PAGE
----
The diesel-engined vessel Ob is part of the state nuclear power company’s new conventional fleet of icebreakers.
The Ob this week sets out from Murmansk, northwest Russia, on its maiden voyage through Arctic waters. The 89 meter long 12 MW powerful ship will have course for Sabetta, the seaport in Yamal in Arctic Russia, where it is open icy waters for shuttling LNG carriers.
Rosatom, Russia’s state nuclear energy corporation, has gotten exclusive responsibilities for the development of the Northern Sea Route and is in full swing with developing new icebreaking vessels, both nuclear-powered and conventional-engined.
The Ob is the company’s first diesel-powered vessel. From before, Rosatom has built four tugboats that also serve in Sabetta and the surrounding Gulf of Ob. The ships are managed by Portoflot, a subsidiary unit of Rosatom.
“We are reaching the stage where we start using the fleet of port vessels that will serve project Yamal LNG for the next 25 years,” says Vyacheslav Ruksha, Director of Rosatom’s Northern Sea Route Directorate.
“I am confident that the Gulf of Ob will become a center for production of LNG,” he underlines in a press release.
More icebreakers being built
The Ob is designed by Aker Arctic and has capacity to break through 1.5 meter thick ice at two knots speed. It is built at the Vyborg Yard outside St.Petersburg.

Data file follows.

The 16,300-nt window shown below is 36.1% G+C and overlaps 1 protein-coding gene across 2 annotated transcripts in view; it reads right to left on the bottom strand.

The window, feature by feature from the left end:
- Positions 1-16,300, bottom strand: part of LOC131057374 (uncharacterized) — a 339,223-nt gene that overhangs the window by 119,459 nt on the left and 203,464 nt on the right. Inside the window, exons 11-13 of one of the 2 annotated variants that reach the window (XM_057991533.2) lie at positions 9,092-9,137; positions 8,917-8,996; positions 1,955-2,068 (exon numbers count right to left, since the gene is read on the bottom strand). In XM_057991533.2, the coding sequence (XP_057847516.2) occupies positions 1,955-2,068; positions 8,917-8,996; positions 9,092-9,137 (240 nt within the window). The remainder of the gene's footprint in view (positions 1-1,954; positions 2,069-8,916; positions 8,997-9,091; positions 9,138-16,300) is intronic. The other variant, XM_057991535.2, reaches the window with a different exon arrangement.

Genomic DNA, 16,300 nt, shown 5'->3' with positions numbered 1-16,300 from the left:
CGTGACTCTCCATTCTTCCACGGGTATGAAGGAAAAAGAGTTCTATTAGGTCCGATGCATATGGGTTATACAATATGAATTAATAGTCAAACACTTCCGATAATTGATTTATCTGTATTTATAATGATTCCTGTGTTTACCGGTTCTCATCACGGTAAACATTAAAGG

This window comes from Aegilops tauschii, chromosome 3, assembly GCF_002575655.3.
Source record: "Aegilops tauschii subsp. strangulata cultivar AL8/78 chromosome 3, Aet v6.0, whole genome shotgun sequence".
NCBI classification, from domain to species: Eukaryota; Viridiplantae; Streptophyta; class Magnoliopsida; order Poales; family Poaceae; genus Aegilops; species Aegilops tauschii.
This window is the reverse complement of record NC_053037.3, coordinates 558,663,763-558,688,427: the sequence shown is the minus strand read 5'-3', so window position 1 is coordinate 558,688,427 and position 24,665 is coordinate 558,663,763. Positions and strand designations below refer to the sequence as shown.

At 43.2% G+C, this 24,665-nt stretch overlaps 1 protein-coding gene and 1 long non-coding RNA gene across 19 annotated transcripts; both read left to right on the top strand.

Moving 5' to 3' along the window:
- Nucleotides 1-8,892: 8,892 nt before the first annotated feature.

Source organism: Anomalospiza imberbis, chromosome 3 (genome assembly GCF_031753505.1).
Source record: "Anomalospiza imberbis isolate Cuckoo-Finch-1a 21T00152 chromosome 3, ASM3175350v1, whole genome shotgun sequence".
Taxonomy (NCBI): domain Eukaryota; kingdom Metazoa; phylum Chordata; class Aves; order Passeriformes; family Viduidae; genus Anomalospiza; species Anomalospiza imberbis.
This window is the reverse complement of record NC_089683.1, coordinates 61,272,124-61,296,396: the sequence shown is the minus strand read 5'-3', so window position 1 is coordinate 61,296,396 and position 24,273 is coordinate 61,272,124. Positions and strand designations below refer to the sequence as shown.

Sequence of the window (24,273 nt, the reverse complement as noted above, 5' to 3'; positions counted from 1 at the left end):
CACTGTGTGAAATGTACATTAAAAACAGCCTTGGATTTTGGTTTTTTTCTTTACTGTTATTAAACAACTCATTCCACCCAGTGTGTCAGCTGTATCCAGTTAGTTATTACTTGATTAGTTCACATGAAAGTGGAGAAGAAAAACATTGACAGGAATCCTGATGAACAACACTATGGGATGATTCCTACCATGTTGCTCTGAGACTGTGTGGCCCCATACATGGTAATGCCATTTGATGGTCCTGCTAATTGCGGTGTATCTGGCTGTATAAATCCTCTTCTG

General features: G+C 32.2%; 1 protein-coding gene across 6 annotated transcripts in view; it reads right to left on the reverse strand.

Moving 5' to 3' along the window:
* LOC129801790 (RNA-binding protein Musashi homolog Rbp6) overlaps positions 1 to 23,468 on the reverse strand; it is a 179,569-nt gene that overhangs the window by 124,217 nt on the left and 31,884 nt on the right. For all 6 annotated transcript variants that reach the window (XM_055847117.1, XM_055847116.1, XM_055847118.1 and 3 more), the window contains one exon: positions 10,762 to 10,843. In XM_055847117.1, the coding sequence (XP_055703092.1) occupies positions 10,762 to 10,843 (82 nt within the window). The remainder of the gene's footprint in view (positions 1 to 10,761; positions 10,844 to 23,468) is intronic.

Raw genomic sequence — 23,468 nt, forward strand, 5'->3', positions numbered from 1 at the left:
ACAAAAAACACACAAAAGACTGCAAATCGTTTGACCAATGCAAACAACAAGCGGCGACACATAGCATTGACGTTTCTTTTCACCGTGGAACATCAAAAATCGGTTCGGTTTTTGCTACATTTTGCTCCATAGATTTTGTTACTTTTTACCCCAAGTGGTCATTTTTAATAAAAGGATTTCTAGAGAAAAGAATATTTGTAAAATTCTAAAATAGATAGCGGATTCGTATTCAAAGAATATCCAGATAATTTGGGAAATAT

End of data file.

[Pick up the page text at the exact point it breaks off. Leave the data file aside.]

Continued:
Rosatom in 2014 signed a deal with natural gas company Novatek on port services and ship escorts in and around Sabetta. The agreement covers the period until year 2041.
Rosatom is in the process of developing a series of more icebreakers, among them are four LNG-powered ships.
Related stories from around the North:
Canada: Ottawa ‘explores options’ to build Canada’s polar icebreaker, Radio Canada International
China: Details of China’s nuclear-powered icebreaker revealed, The Independent Barents Observer
Finland: Finland’s aging icebreaker fleet needs modernization, Yle News
Norway: Arctic-bound Russian icebreaker gets Norway’s help following engine troubles, The Independent Barents Observer
Russia: New Russian icebreaker will boost year-round shipping on Northern Sea Route, The Independent Barents Observer
United States: New U.S. icebreaker will focus on Antarctic, says Coast Guard boss, Alaska Public Media